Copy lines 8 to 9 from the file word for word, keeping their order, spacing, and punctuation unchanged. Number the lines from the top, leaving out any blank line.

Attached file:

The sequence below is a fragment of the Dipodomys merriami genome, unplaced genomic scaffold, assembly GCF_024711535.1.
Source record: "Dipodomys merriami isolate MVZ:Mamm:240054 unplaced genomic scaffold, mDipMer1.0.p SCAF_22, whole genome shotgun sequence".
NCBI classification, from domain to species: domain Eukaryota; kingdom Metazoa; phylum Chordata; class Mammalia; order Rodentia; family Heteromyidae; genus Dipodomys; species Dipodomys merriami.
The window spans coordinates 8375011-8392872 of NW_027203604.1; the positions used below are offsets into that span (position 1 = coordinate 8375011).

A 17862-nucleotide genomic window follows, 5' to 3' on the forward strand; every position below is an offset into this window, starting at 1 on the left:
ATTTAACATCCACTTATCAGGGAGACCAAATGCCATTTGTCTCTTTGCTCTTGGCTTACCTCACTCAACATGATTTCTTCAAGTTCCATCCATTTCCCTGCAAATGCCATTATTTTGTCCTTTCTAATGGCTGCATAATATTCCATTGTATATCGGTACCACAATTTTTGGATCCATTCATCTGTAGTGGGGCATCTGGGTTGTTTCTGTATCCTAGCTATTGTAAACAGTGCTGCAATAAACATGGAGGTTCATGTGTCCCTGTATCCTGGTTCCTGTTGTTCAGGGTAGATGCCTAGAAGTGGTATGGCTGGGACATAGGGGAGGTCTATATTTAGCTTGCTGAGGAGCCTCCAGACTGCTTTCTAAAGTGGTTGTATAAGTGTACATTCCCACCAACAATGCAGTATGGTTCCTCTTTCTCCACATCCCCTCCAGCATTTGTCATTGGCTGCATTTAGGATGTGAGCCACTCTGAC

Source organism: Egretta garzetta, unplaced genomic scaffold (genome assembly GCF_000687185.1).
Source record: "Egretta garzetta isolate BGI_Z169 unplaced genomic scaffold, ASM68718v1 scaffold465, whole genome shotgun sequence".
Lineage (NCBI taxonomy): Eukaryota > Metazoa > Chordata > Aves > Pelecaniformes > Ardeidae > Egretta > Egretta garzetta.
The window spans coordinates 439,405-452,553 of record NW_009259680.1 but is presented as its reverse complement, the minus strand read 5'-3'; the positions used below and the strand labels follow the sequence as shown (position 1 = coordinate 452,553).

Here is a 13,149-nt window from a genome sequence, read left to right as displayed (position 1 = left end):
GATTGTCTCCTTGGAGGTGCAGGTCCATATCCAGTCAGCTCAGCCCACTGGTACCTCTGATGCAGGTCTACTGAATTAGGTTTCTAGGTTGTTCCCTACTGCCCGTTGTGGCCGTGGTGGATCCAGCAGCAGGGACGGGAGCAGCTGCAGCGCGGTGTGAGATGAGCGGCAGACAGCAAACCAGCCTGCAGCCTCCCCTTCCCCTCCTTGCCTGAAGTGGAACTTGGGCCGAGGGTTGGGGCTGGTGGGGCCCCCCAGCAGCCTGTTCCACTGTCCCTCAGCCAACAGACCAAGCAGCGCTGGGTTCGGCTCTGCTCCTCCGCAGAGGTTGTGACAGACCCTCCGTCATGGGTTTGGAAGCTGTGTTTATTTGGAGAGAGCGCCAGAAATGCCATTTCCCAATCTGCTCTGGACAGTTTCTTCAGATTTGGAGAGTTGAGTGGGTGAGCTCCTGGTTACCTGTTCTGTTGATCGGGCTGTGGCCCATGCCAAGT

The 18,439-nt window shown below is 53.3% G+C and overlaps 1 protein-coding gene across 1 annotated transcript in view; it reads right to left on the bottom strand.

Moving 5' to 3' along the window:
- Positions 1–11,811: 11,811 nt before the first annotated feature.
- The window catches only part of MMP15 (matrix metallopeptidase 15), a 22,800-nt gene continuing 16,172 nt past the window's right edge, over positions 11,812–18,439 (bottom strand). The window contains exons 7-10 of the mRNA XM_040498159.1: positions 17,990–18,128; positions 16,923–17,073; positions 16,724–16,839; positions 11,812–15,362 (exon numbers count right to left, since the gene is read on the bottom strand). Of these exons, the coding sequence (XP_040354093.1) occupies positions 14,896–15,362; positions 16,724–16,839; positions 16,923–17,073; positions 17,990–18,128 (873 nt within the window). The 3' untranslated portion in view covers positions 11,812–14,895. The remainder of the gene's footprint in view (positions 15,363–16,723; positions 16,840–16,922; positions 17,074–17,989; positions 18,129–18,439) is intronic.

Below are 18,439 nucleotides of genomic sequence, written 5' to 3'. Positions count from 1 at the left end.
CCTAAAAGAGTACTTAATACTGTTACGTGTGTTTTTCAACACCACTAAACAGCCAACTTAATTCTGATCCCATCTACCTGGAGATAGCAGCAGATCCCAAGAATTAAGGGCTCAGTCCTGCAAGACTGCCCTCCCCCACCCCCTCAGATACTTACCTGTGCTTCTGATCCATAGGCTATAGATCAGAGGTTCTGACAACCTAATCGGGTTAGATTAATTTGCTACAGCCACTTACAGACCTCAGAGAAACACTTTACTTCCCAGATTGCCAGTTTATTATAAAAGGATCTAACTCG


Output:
Source record: "Egretta garzetta isolate BGI_Z169 unplaced genomic scaffold, ASM68718v1 scaffold465, whole genome shotgun sequence".
Lineage (NCBI taxonomy): Eukaryota > Metazoa > Chordata > Aves > Pelecaniformes > Ardeidae > Egretta > Egretta garzetta.